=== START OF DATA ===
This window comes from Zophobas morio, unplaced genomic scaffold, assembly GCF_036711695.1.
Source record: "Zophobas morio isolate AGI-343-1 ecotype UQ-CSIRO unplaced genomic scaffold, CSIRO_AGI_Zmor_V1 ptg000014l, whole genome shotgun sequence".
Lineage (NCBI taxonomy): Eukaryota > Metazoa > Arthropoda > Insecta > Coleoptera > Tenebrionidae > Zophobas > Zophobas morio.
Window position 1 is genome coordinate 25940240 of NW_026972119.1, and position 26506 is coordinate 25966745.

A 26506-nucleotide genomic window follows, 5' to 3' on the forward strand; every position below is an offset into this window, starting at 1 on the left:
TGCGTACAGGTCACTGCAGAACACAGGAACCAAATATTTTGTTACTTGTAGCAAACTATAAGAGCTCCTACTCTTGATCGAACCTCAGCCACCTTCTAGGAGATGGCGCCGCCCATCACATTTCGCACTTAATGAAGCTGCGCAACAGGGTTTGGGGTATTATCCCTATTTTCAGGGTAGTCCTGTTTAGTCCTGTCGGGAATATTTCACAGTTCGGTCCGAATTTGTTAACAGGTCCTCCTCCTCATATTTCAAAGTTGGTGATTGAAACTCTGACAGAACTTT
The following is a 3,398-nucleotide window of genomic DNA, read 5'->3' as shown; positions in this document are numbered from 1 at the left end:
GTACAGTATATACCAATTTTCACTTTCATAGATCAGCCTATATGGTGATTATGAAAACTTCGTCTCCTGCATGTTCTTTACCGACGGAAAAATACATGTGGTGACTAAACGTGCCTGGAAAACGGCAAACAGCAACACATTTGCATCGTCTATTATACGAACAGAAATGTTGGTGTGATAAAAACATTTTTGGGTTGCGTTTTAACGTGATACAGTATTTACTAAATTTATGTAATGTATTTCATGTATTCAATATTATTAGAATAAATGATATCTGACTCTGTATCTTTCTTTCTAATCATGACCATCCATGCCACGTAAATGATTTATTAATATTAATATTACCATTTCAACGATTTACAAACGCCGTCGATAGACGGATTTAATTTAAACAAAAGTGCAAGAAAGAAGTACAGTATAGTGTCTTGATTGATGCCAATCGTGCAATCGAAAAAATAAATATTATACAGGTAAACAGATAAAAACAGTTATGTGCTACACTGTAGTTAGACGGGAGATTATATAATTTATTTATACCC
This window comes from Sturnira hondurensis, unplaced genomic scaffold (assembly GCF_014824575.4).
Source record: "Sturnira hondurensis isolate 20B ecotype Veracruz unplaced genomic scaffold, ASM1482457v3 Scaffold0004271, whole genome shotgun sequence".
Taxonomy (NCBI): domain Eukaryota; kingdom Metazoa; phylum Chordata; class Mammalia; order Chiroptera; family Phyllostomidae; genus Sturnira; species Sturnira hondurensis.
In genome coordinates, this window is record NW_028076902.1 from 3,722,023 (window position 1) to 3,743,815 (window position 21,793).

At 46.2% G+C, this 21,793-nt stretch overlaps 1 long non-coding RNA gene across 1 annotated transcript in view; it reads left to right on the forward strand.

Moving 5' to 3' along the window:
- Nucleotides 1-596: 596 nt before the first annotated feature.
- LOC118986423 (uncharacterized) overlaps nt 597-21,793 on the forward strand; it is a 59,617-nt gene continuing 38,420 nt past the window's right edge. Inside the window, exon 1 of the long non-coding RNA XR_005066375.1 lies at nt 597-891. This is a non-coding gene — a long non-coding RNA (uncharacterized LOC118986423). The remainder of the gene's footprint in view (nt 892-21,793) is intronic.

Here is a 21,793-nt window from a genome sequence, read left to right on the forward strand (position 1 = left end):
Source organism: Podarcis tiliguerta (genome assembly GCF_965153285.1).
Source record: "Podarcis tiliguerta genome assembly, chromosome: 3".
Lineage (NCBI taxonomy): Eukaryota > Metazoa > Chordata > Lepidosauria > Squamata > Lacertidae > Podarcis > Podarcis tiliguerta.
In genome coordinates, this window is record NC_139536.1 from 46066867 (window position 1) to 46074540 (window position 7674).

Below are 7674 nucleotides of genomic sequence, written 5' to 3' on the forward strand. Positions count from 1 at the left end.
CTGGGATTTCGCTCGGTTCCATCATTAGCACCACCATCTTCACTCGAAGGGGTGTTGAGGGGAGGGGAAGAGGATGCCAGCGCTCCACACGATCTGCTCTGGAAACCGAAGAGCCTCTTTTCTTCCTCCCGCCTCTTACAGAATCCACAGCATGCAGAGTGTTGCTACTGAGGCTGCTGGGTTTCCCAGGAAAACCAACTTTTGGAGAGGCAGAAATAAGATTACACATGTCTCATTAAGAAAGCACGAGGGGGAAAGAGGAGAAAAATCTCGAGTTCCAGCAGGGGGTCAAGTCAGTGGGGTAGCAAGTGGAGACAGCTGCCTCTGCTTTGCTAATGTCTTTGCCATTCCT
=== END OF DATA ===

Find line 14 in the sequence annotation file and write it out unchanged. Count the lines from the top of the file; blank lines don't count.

Moving 5' to 3' along the window: